Label-free in situ confocal Raman microscopy has been used to investigate the differences in cell morphology and components distribution between opposite wood (OW) and tension wood (TW) in Populus nigra. In the Raman images showing the ratio of the 1657 cm-1 to the 1603 cm-1 band, the spatial heterogeneity in coniferyl alcohol and coniferyl aldehyde (Lignin-CAA) was visualized within both samples. Enrichment of Lignin-CAA was visualized in the CC and CML regions where there was the highest lignin concentration. In fiber S2, which had the highest content of cellulose, there was apparent deficiency in the Lignin-CAA concentration. Raman spectra analysis revealed that the band at 1097.0 cm-1 in OW fiber S2 shifted to lower wavenumbers in TW fiber S2 (1094.4 cm-1) and GL (1094.0 cm-1), which resulted from the stretch of the glycosidic C-O-C bond of the cellulose molecular. The negative band shift at 1097 cm-1 indicated that the microfibrils in the TW fiber S2 and GL were stretched during TW formation and the microfibrils still kept the tensional deformation even after the fibers were transversally cut. The sub-cellular localization of cellulose and lignin together with the variation in molecular deformation will contribute to understanding the morphological and chemical properties of TW as a desirable woody biomass, as well as the development of its high tensile strength.
  • Researchpp 2234-2245Khosravani, A., and Rahmaninia, M. (2013). "The potential of nanosilica - cationic starch wet end system for applying higher filler content in fine paper," BioRes. 8(2), 2234-2245.AbstractPDF
    Multiple studies have considered the nanosilica-cationic starch system to be a retention/drainage aid; however its potential to improve strength has previously been neglected. This research focused on the effect of both nanosilica and cationic starch on certain crucial physical and mechanical properties of fine paper compared with a paper sheet containing no additives to evaluate how this system can compensate for using more filler in fine paper. In previous studies, it was suggested that the cationic starch-nanosilica system induces much tinier flocs and thus possibly results in better strength properties. In this respect, results revealed that cationic starch did, however, improve tensile index; this effect weakened at higher filler levels. Cationic starch and nanoparticles both improved internal bonding, while cationic starches’ effect was more prominent. With more filler, tear index suffered. Although addition of cationic starch partly compensated this negative effect with filled papers, nanoparticles did not seem to have an obvious effect. Therefore, cationic starch provided the limited potential of using more filler and nanoparticles may do it indirectly.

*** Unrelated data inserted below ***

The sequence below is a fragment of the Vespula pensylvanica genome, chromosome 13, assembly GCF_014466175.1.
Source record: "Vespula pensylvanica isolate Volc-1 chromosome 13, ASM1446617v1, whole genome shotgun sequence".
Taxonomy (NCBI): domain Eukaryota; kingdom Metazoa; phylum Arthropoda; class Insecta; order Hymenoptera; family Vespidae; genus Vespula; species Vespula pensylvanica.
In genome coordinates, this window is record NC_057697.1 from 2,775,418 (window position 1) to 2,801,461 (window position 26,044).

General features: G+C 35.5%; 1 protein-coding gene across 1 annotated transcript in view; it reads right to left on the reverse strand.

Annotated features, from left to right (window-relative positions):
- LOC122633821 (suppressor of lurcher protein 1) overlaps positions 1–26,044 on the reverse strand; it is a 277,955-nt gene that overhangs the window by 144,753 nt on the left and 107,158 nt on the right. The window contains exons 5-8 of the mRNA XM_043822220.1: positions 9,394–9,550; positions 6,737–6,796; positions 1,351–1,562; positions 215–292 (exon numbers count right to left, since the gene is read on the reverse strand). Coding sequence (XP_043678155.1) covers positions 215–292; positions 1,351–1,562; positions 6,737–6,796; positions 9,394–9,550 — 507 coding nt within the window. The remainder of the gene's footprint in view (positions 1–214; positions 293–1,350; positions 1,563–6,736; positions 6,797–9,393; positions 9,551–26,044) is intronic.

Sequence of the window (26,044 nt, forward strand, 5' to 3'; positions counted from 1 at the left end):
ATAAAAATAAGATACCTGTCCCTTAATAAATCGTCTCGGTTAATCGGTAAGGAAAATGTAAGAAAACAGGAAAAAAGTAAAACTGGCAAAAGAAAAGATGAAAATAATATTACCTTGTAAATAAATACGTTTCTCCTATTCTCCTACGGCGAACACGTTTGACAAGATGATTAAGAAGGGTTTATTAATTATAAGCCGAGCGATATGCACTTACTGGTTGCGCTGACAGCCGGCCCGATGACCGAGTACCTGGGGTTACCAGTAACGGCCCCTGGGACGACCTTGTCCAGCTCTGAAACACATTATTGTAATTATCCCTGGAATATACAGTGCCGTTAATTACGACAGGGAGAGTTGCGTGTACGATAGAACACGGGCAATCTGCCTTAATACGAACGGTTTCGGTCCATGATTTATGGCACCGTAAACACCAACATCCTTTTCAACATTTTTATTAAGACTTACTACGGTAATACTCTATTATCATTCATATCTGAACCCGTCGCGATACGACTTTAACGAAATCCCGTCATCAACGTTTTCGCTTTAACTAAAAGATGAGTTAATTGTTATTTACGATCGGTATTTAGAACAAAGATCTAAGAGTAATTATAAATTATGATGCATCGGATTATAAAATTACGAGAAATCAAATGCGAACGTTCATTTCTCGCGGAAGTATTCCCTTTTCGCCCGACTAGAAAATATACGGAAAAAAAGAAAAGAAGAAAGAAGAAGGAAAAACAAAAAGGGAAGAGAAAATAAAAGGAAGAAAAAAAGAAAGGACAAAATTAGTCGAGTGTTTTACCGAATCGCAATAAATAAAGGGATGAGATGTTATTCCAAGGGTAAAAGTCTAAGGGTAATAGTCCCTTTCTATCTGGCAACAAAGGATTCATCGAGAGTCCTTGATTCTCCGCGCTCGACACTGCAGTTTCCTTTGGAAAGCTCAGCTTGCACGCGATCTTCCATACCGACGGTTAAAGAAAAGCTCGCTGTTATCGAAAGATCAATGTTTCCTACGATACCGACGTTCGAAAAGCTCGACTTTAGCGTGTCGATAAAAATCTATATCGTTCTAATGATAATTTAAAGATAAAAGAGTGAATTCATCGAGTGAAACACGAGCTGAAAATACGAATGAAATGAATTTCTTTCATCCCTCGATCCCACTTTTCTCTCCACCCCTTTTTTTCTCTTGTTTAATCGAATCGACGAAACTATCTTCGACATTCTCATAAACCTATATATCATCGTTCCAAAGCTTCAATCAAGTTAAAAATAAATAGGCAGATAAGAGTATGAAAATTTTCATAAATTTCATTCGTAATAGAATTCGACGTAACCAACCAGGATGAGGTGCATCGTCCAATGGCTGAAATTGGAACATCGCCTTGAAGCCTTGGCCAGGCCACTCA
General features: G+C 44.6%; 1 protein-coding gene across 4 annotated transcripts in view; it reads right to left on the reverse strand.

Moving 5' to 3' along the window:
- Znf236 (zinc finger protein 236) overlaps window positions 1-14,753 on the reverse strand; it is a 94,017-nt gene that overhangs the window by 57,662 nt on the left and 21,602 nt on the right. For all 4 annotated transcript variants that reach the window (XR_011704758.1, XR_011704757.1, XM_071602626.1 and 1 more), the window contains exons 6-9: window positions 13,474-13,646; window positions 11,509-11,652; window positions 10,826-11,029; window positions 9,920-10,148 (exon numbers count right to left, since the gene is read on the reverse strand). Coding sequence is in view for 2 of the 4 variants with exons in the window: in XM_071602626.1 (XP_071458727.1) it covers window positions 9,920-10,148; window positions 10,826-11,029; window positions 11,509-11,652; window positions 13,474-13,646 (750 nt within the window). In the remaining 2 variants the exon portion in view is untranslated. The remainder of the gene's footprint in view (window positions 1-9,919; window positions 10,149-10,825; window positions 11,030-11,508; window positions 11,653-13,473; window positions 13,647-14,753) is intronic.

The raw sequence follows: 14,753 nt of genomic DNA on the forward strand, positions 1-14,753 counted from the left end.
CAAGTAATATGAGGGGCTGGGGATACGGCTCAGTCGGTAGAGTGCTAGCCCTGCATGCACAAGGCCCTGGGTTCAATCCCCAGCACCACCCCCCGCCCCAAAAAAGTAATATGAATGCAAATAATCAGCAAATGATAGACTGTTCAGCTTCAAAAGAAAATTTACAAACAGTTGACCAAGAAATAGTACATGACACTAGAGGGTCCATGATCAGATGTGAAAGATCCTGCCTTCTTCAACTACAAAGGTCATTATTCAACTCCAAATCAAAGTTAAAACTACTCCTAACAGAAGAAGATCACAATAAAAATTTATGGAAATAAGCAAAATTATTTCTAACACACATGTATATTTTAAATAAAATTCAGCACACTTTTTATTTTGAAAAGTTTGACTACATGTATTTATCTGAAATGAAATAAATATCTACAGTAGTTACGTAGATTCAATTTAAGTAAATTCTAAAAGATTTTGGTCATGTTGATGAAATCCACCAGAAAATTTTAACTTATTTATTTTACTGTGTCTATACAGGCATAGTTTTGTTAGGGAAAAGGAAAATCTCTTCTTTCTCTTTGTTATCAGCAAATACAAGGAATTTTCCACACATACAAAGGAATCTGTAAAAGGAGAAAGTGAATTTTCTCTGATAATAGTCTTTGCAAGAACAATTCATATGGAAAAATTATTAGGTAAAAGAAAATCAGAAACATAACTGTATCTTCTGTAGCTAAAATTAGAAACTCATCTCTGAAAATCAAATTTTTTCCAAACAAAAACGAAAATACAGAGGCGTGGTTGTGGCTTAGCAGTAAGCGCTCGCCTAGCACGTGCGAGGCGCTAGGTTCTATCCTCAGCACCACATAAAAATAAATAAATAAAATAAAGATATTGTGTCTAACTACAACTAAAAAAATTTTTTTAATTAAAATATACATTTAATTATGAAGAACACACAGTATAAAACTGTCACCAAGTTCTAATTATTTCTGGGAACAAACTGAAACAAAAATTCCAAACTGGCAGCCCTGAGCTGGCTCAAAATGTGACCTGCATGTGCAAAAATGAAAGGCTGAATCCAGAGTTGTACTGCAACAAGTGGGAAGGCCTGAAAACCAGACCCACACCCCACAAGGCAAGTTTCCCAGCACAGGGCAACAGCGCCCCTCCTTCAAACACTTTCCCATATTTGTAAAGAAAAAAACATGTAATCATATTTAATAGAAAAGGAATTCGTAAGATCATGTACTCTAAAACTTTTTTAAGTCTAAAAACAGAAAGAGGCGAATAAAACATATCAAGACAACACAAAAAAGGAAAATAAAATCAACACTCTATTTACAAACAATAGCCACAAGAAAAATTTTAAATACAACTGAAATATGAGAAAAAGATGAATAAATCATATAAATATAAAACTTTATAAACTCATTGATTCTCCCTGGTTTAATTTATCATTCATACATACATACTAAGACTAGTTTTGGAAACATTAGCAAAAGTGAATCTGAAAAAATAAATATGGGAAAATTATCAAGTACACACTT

• Researchpp 2246-2256Pereira, H. (2013). "Variability of the chemical composition of cork," BioRes. 8(2), 2246-2256.AbstractPDF
    The chemical composition of cork was determined, following a sampling that covered the whole production area in Portugal (29 provenances from six regions) with samples taken at cork stripping. To analyse between population variations, a more intensive sampling was made in two locations. The overall mean chemical composition of cork was: extractives 16.2% (dichloromethane 5.8%, ethanol 5.9%, water 4.5%), suberin 42.8% (long-chain lipids 41.0%, glycerol 3.8%), and lignin 22.0% (Klason 21.1%, acid soluble 0.9%). The suberin compositional ratio of long chain lipids to glycerol, LCLip:Gly, was 11.3. The proportion of neutral sugars in the polysaccharides was: glucose 46.1%, xylose 25.1%, arabinose 18.0%, mannose 3.0%, galactose 7.3%, and rhamnose 0.5%. The range of values was large and the variation between individual trees seemed to be the major factor of the differences. Geographical location of cork production was statistically significant only in a few cases when considering site and not when considering regions. The population variation in two sites was important and the absolute difference between the site mean values was small. This research covers the natural variability of cork’s chemical composition and discusses the contribution of the structural compounds to the variation of cork properties.